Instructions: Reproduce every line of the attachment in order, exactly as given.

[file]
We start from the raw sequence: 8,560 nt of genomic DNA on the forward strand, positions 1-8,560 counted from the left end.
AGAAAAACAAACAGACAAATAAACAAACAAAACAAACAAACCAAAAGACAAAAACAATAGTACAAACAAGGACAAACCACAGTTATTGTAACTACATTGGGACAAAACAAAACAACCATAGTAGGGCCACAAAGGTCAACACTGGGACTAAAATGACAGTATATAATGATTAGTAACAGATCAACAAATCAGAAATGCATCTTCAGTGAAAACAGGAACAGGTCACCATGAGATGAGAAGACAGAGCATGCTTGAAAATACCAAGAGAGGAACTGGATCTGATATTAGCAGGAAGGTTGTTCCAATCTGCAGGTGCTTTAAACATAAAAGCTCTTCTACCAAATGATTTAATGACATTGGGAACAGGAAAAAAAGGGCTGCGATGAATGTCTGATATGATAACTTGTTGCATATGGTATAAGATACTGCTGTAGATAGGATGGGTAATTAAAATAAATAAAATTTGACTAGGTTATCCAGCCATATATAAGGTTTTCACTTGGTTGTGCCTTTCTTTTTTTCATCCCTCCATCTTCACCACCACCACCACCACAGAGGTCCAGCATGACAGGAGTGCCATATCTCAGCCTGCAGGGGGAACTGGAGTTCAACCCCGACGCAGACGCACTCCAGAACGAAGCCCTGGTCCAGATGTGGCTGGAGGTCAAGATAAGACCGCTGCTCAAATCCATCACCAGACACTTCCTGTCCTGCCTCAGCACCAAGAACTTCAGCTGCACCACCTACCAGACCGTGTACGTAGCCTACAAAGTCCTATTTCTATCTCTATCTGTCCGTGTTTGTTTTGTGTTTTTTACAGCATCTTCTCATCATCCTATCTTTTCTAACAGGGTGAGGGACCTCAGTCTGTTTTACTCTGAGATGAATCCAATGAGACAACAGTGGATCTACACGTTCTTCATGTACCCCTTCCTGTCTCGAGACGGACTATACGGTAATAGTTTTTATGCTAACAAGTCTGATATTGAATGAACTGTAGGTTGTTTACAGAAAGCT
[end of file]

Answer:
We start from the raw sequence: 8,560 nt of genomic DNA on the forward strand, positions 1-8,560 counted from the left end.
AGAAAAACAAACAGACAAATAAACAAACAAAACAAACAAACCAAAAGACAAAAACAATAGTACAAACAAGGACAAACCACAGTTATTGTAACTACATTGGGACAAAACAAAACAACCATAGTAGGGCCACAAAGGTCAACACTGGGACTAAAATGACAGTATATAATGATTAGTAACAGATCAACAAATCAGAAATGCATCTTCAGTGAAAACAGGAACAGGTCACCATGAGATGAGAAGACAGAGCATGCTTGAAAATACCAAGAGAGGAACTGGATCTGATATTAGCAGGAAGGTTGTTCCAATCTGCAGGTGCTTTAAACATAAAAGCTCTTCTACCAAATGATTTAATGACATTGGGAACAGGAAAAAAAGGGCTGCGATGAATGTCTGATATGATAACTTGTTGCATATGGTATAAGATACTGCTGTAGATAGGATGGGTAATTAAAATAAATAAAATTTGACTAGGTTATCCAGCCATATATAAGGTTTTCACTTGGTTGTGCCTTTCTTTTTTTCATCCCTCCATCTTCACCACCACCACCACCACAGAGGTCCAGCATGACAGGAGTGCCATATCTCAGCCTGCAGGGGGAACTGGAGTTCAACCCCGACGCAGACGCACTCCAGAACGAAGCCCTGGTCCAGATGTGGCTGGAGGTCAAGATAAGACCGCTGCTCAAATCCATCACCAGACACTTCCTGTCCTGCCTCAGCACCAAGAACTTCAGCTGCACCACCTACCAGACCGTGTACGTAGCCTACAAAGTCCTATTTCTATCTCTATCTGTCCGTGTTTGTTTTGTGTTTTTTACAGCATCTTCTCATCATCCTATCTTTTCTAACAGGGTGAGGGACCTCAGTCTGTTTTACTCTGAGATGAATCCAATGAGACAACAGTGGATCTACACGTTCTTCATGTACCCCTTCCTGTCTCGAGACGGACTATACGGTAATAGTTTTTATGCTAACAAGTCTGATATTGAATGAACTGTAGGTTGTTTACAGAAAGCT